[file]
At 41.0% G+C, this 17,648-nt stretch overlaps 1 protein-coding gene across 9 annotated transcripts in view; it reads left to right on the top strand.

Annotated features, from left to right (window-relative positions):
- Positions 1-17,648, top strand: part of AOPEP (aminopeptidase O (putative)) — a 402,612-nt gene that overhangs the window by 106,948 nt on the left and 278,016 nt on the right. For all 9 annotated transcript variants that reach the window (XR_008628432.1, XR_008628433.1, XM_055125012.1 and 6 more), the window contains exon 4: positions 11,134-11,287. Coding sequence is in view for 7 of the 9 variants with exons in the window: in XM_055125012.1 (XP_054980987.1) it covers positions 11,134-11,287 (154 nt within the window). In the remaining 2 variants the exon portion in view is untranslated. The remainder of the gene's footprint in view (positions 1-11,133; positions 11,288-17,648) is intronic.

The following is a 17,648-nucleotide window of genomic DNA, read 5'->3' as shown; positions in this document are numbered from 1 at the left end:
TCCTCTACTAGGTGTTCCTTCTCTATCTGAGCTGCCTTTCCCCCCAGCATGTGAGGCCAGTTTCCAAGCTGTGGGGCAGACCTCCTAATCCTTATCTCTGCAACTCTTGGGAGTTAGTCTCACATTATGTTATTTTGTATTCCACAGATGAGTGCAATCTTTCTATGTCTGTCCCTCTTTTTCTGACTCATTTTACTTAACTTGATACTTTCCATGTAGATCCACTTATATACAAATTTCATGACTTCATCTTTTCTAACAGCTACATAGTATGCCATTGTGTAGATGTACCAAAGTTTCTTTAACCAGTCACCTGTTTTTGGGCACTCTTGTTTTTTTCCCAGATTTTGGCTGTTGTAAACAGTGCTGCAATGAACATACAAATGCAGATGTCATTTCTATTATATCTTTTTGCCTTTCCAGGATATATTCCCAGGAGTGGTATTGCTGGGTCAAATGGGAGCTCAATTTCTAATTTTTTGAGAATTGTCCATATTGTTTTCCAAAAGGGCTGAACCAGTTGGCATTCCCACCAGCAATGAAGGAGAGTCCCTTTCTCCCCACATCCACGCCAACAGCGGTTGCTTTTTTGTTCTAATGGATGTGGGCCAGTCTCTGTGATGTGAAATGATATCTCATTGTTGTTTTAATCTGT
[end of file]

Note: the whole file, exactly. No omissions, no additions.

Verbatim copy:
At 41.0% G+C, this 17,648-nt stretch overlaps 1 protein-coding gene across 9 annotated transcripts in view; it reads left to right on the top strand.

Annotated features, from left to right (window-relative positions):
- Positions 1-17,648, top strand: part of AOPEP (aminopeptidase O (putative)) — a 402,612-nt gene that overhangs the window by 106,948 nt on the left and 278,016 nt on the right. For all 9 annotated transcript variants that reach the window (XR_008628432.1, XR_008628433.1, XM_055125012.1 and 6 more), the window contains exon 4: positions 11,134-11,287. Coding sequence is in view for 7 of the 9 variants with exons in the window: in XM_055125012.1 (XP_054980987.1) it covers positions 11,134-11,287 (154 nt within the window). In the remaining 2 variants the exon portion in view is untranslated. The remainder of the gene's footprint in view (positions 1-11,133; positions 11,288-17,648) is intronic.

The following is a 17,648-nucleotide window of genomic DNA, read 5'->3' as shown; positions in this document are numbered from 1 at the left end:
TCCTCTACTAGGTGTTCCTTCTCTATCTGAGCTGCCTTTCCCCCCAGCATGTGAGGCCAGTTTCCAAGCTGTGGGGCAGACCTCCTAATCCTTATCTCTGCAACTCTTGGGAGTTAGTCTCACATTATGTTATTTTGTATTCCACAGATGAGTGCAATCTTTCTATGTCTGTCCCTCTTTTTCTGACTCATTTTACTTAACTTGATACTTTCCATGTAGATCCACTTATATACAAATTTCATGACTTCATCTTTTCTAACAGCTACATAGTATGCCATTGTGTAGATGTACCAAAGTTTCTTTAACCAGTCACCTGTTTTTGGGCACTCTTGTTTTTTTCCCAGATTTTGGCTGTTGTAAACAGTGCTGCAATGAACATACAAATGCAGATGTCATTTCTATTATATCTTTTTGCCTTTCCAGGATATATTCCCAGGAGTGGTATTGCTGGGTCAAATGGGAGCTCAATTTCTAATTTTTTGAGAATTGTCCATATTGTTTTCCAAAAGGGCTGAACCAGTTGGCATTCCCACCAGCAATGAAGGAGAGTCCCTTTCTCCCCACATCCACGCCAACAGCGGTTGCTTTTTTGTTCTAATGGATGTGGGCCAGTCTCTGTGATGTGAAATGATATCTCATTGTTGTTTTAATCTGT